SPE Releases Technical Report Outlining Proposed Worst-Case Discharge Calculation Methods

The Report is a Resource for Oil Spill Response Planning

HOUSTON, USA (6 MAY 2015) – The Society of Petroleum Engineers (SPE) releases a technical report based on work done at a Worst-Case Discharge (WCD) Summit in March of 2014. The summit was attended by 68 subject matter experts with the goal of improving the methods of calculating and reporting WCD of oil or gas to the environment resulting from a loss of control (a blowout) during open-hole drilling.

The main purpose of a WCD calculation is to support oil spill response planning. It is not intended for well design, kill design, or casing design, but these processes are all integrally related. It may be the starting point for well containment planning, which may require additional alternate scenarios that may modify the total flow.

Trey Shaffer, SPE Health, Safety, Security, Environment and Social Responsibility Technical Director said, “WCD reporting is now part of the landscape of offshore regulatory requirements since Macondo in 2010. The past few years have been a period of learning and now the time is appropriate to take stock of the lessons learned and best practices, and discuss the way forward from both operator and regulatory standpoints.”

The SPE WCD Technical Report is a proposed approach incorporating early guidelines, issued in August 2010 and four years of operator experience with compliance and regulations. The first guidelines were published just four months after the Deepwater Horizon (Macondo) incident, by the SPE Gulf of Mexico Incident Response Task Force, the Offshore Operators Committee, and the Offshore Technology Research Center (a joint venture of University of Texas and Texas A&M).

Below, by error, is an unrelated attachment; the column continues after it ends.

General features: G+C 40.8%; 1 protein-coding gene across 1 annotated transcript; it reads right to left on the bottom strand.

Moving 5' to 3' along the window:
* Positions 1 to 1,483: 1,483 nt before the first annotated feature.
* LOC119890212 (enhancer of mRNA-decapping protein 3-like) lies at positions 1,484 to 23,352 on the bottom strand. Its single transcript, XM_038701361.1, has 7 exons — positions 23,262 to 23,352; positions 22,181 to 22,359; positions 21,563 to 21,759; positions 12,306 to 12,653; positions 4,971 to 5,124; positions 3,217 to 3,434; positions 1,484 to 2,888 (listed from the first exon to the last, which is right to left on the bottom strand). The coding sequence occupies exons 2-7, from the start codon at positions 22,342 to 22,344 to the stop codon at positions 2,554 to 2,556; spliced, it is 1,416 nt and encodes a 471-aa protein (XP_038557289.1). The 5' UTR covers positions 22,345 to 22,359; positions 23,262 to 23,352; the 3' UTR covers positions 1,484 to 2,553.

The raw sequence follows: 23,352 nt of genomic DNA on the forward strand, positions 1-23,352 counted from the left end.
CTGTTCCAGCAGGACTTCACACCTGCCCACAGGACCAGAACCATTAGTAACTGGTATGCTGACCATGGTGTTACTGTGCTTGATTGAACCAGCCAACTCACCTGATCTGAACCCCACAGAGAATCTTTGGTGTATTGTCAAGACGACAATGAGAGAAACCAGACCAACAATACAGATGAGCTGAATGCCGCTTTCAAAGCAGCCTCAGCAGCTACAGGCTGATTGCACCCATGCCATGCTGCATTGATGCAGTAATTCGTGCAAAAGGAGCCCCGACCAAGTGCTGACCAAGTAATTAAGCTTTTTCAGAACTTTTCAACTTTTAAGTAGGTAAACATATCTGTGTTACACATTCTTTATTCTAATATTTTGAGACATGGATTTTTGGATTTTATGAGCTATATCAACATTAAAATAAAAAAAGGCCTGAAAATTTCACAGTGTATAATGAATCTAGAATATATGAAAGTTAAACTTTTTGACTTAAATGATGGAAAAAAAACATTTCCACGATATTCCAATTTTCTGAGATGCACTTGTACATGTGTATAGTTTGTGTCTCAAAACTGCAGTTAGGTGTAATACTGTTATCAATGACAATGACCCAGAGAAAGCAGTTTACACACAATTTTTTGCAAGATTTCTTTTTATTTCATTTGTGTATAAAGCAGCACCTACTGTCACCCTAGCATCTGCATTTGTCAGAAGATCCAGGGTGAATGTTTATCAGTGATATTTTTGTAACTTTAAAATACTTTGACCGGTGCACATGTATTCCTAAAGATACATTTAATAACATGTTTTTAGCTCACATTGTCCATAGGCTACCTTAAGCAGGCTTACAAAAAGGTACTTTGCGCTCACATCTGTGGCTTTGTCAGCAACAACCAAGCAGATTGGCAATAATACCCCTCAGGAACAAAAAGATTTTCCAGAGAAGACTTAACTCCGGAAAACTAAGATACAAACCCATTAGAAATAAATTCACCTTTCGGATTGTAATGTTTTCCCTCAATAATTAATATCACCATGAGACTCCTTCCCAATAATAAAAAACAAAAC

Shaffer added, “All of this practical experience has led to a desire to establish a transparent process and to develop a consensus approach so that operators and regulators can have confidence that the methods employed are both consistent and reasonable.”

The technical report is based on US Department of Interior regulations and interpretation as of March 2014. Current US regulations require the WCD to be calculated from deterministic methods. Probabilistic modeling and statistical analysis are not currently acceptable in US regulatory framework.  Therefore, the summit consensus for calculating the WCD includes the following:

  • Explain and justify all calculation parameter values to ensure consistency and transparency;
  • Use the best technical estimate for each reservoir property, as assessed by the subsurface geoscience and engineering team using available known and/or analog data;
  • Conduct a parameter sensitivity analysis to identify the major variables and their impact on the WCD calculation;
  • Model the flowing scenario over the duration of the spill, i.e. the intervention time;
  • Assess each potential well location – the WCD will be determined by the planned well with the highest WCD flow rate.

To download the full report go to http://www.spe.org/publications/techreports.

About Society of Petroleum Engineers
The Society of Petroleum Engineers (SPE) is a not-for-profit professional association whose members are engaged in energy resources development and production. SPE serves more than 143,000 members in 147 countries worldwide. SPE is a key resource for technical knowledge related to the oil and gas exploration and production industry and provides services through its publications, events, training courses, and online resources at www.spe.org.